Asset Forfeiture

Was Your Phone Used in Connection with a Crime? Then Federal Agents Can Steal Your House.

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Immigration and Customs Enforcement (ICE) has offered up a new twist on "asset forfeiture," the practice of taking property from citizens not convicted of a crime (the horrible, unjust uses of that policy is something one can read about here at Reason with great (and depressing) regularity).

ICE,gov

The Intercept reported this month laughable (if it couldn't harm so many innocent people) guidelines in an ICE manual for agents to maximize the amount they can steal from citizens without ever convicting them of any crime in a court of law.

ICE is part of Homeland Security, which, as Intercept reports, "seizes millions of dollars in assets through the course of investigations — everything from cash and houses, to boats and cars….the revenue is also used to award and reimburse state and local law enforcement agencies that participate in federal seizure-related investigations, which those agencies then use to purchase equipment, weapons, and other law enforcement technology."

ICE "leads the way both in seizures feeding into the fund and in payments doled out to state and local law enforcement."

That is, law enforcement can institutionally profit by stealing property from citizens who may not have ever been convicted of a crime. The handbook Intercept intercepted has "extensive discussion of how agents should painstakingly determine whether a property is valuable enough to make seizure worthwhile."

The manual describes, in telling and infuriating detail, the niggling level to which agents are instructed to make a quasi-legal excuse for blatant theft:

The manual instructs agents to perform drive-by viewings of property, as well as "post-and-walk" viewings — a measure ICE calls "potentially one of the most important steps in the seizure/forfeiture process." In the case of post-and-walk viewings, ICE agents obtain a warrant allowing them to search a property's premises, and are instructed to bring along a private real estate expert to help appraise the property's value…

And if the house wasn't connected to any crime, well, maybe, just maybe, the agent can find a phone on the premises that was.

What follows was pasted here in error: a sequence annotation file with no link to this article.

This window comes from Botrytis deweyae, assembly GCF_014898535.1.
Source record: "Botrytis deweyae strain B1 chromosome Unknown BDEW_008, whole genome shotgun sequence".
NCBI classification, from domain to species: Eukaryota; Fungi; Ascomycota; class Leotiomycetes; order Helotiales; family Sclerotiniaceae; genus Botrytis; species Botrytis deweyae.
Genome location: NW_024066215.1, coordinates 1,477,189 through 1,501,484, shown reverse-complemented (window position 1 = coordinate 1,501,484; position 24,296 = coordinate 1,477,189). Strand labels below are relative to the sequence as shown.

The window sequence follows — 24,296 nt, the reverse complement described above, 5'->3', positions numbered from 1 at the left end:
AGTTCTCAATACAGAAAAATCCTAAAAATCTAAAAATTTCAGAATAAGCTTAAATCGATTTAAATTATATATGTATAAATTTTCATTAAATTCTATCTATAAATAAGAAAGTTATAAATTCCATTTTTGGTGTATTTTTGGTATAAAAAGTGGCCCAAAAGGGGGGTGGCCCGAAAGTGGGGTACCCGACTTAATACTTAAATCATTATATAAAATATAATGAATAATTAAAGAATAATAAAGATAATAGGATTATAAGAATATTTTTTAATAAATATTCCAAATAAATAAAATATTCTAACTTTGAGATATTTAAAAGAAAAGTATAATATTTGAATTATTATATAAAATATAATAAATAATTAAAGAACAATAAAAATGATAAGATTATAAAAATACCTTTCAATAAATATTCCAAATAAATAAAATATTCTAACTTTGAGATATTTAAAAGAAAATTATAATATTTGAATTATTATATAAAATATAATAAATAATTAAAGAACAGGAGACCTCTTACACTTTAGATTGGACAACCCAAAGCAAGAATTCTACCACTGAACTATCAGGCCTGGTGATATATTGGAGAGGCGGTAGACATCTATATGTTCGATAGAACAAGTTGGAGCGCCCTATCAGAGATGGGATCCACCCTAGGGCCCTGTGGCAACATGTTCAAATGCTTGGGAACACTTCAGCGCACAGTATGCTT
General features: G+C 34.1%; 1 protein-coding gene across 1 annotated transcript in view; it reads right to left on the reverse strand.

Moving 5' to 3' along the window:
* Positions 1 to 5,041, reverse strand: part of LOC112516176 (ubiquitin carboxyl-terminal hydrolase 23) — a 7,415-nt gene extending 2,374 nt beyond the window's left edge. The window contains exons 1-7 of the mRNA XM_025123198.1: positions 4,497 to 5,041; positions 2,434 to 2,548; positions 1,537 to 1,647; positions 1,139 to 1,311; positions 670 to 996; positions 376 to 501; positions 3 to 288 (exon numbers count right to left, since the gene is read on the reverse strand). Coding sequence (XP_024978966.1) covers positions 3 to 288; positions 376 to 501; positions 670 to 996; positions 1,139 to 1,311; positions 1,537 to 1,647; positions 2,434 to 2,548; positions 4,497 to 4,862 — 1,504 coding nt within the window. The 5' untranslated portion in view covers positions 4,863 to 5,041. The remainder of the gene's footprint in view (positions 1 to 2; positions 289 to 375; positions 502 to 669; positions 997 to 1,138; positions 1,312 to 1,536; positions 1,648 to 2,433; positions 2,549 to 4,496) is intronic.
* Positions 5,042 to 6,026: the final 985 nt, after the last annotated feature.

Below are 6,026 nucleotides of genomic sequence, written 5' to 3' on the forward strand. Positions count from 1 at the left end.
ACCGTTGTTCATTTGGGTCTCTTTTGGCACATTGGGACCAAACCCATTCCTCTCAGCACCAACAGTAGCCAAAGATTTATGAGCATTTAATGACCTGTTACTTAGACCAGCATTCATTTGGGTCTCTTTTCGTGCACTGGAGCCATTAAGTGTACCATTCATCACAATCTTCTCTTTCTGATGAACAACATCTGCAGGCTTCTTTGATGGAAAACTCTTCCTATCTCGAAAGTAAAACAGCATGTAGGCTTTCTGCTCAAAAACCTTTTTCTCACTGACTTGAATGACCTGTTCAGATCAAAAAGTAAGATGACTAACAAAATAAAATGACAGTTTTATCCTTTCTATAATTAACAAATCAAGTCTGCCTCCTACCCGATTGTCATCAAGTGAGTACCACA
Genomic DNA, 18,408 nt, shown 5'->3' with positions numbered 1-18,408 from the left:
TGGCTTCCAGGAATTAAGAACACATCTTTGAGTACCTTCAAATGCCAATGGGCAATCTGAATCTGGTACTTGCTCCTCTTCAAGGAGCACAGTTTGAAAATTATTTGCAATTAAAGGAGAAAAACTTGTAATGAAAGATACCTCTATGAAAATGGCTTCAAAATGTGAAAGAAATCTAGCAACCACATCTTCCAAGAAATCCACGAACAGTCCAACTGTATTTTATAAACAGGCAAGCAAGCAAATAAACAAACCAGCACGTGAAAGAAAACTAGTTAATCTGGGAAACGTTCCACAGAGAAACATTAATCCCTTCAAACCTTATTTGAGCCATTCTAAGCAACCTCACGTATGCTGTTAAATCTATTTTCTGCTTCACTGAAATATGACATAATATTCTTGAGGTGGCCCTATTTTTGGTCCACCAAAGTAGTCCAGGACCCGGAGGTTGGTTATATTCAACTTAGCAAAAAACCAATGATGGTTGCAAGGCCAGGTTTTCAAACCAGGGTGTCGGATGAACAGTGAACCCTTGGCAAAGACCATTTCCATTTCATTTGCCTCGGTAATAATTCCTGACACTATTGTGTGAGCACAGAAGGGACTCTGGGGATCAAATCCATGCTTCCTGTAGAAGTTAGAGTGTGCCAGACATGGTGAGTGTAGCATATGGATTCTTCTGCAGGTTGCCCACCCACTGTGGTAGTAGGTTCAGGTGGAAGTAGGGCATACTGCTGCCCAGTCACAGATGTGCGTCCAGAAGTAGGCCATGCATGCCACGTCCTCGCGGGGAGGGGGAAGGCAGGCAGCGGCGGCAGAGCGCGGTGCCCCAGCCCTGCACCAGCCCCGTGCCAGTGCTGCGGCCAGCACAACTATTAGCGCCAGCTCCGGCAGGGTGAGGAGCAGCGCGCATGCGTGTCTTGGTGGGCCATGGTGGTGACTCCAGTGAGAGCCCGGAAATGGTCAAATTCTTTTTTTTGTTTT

If so, a big hurrah for the cops and their campaign against crime (and against citizens' property)! Connecting the phone to a crime, in and of itself, can be enough: "The manual instructs agents seeking to seize a property to work with confidential informants, scour tax records, and even obtain an interception warrant to determine whether 'a telephone located on the property was used to plan or discuss criminal activity' in order to justify seizing the property."

While the handbook was dated 2010, Intercept confirmed with ICE that it represents up to date policy and practices, which continue to be evil.

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  1. Way to slip in a major nut punch right at the end of the day, Doherty. I gotta go home and ice my balls.

    1. Ice Balls was my nickname at the nunnery.

  2. We overthrew king George III over a 2% excise tax. WTF, America?

    -jcr

    1. Now we get to vote for our king, so it’s all good.

    2. And our leaders spent the next 200 years slowly boiling the frog of liberty so no one would notice until it was too late.

  3. Remember, back in the old days, when ‘banner’, not ‘land of the free’ was the object in the national anthem? Good times.

    1. Took me a minute to unpack that comment.

  4. RE: Was Your Phone Used in Connection with a Crime? Then Federal Agents Can Steal Your House.

    Use a phone, lose your house.
    Yup.
    That old legal precedent of Fuck You, That’s Why, is working overtime again.

  5. So, have they just given up on the pretense of the property seized being some kind of proceeds of criminal activity?

    1. You have it. They want it. That settles it.

  6. The manual instructs agents to perform drive-by viewings of property, as well as “post-and-walk” viewings

    Well, duh. Any good thief knows you have to case the joint before you steal shit.


  7. …and even obtain an interception warrant to determine whether ‘a telephone located on the property was used to plan or discuss criminal activity’ in order to justify seizing the property.”

    Uhh…how do they get an intercept warrant without probable cause that a crime was committed? Am I the only one that thinks that either this bit is taken out of context or is an actual admission that they approach the process completely backwards?